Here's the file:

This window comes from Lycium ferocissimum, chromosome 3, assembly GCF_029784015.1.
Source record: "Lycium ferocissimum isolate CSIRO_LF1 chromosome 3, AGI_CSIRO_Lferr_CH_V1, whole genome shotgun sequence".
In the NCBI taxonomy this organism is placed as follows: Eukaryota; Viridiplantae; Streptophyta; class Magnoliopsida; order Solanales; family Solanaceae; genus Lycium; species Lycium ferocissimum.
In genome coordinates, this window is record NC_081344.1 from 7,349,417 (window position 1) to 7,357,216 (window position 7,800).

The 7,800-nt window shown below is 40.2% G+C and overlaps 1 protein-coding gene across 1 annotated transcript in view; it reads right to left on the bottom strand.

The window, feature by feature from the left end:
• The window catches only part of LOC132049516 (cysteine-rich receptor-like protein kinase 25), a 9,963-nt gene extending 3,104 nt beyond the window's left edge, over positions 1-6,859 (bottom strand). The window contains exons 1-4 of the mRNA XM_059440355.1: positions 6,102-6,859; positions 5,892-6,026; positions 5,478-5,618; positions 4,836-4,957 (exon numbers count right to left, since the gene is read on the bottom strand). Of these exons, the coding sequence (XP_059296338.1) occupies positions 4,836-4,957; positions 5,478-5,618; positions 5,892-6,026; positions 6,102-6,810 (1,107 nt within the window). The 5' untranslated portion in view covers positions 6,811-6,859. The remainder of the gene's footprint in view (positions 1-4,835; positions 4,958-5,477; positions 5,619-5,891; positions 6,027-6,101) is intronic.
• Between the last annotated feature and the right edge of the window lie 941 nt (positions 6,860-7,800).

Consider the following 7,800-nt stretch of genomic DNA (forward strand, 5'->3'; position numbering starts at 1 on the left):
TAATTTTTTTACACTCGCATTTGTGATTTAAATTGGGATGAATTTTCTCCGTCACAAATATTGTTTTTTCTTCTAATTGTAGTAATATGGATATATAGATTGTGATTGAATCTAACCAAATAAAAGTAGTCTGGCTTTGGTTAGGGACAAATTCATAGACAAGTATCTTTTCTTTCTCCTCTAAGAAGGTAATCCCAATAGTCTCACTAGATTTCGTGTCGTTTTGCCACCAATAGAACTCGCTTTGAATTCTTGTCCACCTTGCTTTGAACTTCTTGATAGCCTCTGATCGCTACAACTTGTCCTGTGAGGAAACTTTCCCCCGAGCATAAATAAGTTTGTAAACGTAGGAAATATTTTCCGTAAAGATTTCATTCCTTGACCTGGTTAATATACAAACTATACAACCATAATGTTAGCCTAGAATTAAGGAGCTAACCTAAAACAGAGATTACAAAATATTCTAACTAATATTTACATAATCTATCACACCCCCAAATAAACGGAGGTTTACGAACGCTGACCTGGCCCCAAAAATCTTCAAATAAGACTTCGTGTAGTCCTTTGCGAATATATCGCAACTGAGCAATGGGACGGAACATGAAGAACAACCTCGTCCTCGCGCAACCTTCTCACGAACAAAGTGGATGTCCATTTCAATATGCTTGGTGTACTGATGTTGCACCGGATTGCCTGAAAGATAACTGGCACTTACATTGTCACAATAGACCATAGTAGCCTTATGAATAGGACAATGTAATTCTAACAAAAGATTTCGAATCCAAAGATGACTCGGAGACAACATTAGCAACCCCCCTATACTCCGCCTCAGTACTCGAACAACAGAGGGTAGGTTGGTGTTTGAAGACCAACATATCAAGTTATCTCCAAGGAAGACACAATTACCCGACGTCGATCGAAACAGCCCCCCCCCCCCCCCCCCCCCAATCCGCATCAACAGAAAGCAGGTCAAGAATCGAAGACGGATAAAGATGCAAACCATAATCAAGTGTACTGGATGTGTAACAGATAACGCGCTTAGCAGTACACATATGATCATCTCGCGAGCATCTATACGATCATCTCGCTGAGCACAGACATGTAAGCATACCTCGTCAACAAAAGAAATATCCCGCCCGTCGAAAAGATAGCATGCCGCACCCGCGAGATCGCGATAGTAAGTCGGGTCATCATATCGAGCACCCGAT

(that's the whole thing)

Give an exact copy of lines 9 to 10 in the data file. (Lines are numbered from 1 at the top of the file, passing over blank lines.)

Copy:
Consider the following 7,800-nt stretch of genomic DNA (forward strand, 5'->3'; position numbering starts at 1 on the left):
TAATTTTTTTACACTCGCATTTGTGATTTAAATTGGGATGAATTTTCTCCGTCACAAATATTGTTTTTTCTTCTAATTGTAGTAATATGGATATATAGATTGTGATTGAATCTAACCAAATAAAAGTAGTCTGGCTTTGGTTAGGGACAAATTCATAGACAAGTATCTTTTCTTTCTCCTCTAAGAAGGTAATCCCAATAGTCTCACTAGATTTCGTGTCGTTTTGCCACCAATAGAACTCGCTTTGAATTCTTGTCCACCTTGCTTTGAACTTCTTGATAGCCTCTGATCGCTACAACTTGTCCTGTGAGGAAACTTTCCCCCGAGCATAAATAAGTTTGTAAACGTAGGAAATATTTTCCGTAAAGATTTCATTCCTTGACCTGGTTAATATACAAACTATACAACCATAATGTTAGCCTAGAATTAAGGAGCTAACCTAAAACAGAGATTACAAAATATTCTAACTAATATTTACATAATCTATCACACCCCCAAATAAACGGAGGTTTACGAACGCTGACCTGGCCCCAAAAATCTTCAAATAAGACTTCGTGTAGTCCTTTGCGAATATATCGCAACTGAGCAATGGGACGGAACATGAAGAACAACCTCGTCCTCGCGCAACCTTCTCACGAACAAAGTGGATGTCCATTTCAATATGCTTGGTGTACTGATGTTGCACCGGATTGCCTGAAAGATAACTGGCACTTACATTGTCACAATAGACCATAGTAGCCTTATGAATAGGACAATGTAATTCTAACAAAAGATTTCGAATCCAAAGATGACTCGGAGACAACATTAGCAACCCCCCTATACTCCGCCTCAGTACTCGAACAACAGAGGGTAGGTTGGTGTTTGAAGACCAACATATCAAGTTATCTCCAAGGAAGACACAATTACCCGACGTCGATCGAAACAGCCCCCCCCCCCCCCCCCCCCCAATCCGCATCAACAGAAAGCAGGTCAAGAATCGAAGACGGATAAAGATGCAAACCATAATCAAGTGTACTGGATGTGTAACAGATAACGCGCTTAGCAGTACACATATGATCATCTCGCGAGCATCTATACGATCATCTCGCTGAGCACAGACATGTAAGCATACCTCGTCAACAAAAGAAATATCCCGCCCGTCGAAAAGATAGCATGCCGCACCCGCGAGATCGCGATAGTAAGTCGGGTCATCATATCGAGCACCCGAT